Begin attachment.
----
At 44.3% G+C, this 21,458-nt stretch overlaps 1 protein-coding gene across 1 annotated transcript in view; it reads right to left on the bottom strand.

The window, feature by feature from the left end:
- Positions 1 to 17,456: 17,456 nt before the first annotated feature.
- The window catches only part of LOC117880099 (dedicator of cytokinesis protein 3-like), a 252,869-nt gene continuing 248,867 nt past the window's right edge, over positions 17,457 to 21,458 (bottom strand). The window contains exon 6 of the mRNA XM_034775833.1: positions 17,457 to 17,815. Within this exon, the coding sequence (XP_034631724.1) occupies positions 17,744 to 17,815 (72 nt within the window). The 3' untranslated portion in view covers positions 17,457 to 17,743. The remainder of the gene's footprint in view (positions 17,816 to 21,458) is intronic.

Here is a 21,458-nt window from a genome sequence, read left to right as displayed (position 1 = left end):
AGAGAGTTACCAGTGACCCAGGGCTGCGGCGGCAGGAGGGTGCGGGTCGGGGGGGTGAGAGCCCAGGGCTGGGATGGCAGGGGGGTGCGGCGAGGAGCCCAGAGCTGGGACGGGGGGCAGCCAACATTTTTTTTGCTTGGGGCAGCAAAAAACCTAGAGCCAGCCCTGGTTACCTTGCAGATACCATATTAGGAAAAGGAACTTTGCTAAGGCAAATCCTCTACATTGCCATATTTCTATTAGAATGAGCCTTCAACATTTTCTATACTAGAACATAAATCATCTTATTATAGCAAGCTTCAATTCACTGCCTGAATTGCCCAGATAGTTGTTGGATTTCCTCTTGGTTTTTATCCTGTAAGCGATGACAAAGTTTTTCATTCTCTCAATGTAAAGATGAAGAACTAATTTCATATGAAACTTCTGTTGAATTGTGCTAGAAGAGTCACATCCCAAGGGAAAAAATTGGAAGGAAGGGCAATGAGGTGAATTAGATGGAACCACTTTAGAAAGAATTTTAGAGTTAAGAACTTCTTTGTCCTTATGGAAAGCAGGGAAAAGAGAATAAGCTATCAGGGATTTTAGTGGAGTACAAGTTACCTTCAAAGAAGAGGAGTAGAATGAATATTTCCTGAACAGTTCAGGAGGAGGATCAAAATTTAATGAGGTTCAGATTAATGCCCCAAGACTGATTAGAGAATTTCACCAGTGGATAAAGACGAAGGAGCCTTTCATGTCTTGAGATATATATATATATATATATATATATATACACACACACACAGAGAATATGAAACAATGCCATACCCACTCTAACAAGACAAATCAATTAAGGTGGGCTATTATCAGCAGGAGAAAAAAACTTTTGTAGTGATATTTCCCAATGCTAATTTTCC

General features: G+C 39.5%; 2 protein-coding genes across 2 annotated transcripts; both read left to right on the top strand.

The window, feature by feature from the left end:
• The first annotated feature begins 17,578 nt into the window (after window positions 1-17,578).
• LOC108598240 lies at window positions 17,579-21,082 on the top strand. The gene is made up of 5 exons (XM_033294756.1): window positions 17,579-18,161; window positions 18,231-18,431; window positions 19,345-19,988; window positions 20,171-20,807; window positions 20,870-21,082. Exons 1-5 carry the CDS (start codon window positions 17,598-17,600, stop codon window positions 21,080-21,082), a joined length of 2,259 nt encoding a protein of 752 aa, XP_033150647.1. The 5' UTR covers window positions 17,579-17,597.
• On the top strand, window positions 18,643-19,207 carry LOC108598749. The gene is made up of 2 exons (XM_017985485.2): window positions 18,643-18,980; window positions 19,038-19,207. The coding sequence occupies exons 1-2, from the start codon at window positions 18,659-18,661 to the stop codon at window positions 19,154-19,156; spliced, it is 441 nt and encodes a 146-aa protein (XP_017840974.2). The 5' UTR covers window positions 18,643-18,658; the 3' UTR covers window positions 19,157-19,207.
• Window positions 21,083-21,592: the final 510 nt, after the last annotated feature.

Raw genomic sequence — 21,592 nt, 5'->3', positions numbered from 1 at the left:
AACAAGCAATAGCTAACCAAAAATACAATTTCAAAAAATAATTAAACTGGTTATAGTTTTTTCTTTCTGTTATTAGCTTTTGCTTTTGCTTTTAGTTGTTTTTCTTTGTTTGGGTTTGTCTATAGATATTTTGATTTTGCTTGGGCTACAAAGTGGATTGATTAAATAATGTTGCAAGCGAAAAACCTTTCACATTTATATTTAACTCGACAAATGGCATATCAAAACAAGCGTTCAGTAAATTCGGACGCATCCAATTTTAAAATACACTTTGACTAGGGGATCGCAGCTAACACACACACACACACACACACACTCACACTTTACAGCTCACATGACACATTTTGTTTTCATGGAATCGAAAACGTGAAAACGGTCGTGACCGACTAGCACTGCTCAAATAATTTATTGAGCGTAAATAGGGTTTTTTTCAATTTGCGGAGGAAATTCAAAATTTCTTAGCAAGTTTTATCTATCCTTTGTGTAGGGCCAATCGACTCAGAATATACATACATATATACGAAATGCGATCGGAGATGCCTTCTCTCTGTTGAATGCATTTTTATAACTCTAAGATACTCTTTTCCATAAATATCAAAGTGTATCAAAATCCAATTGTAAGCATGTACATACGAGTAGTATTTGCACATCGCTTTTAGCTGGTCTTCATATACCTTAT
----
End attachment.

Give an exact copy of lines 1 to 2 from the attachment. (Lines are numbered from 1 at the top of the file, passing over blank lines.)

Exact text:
At 44.3% G+C, this 21,458-nt stretch overlaps 1 protein-coding gene across 1 annotated transcript in view; it reads right to left on the bottom strand.

The window, feature by feature from the left end: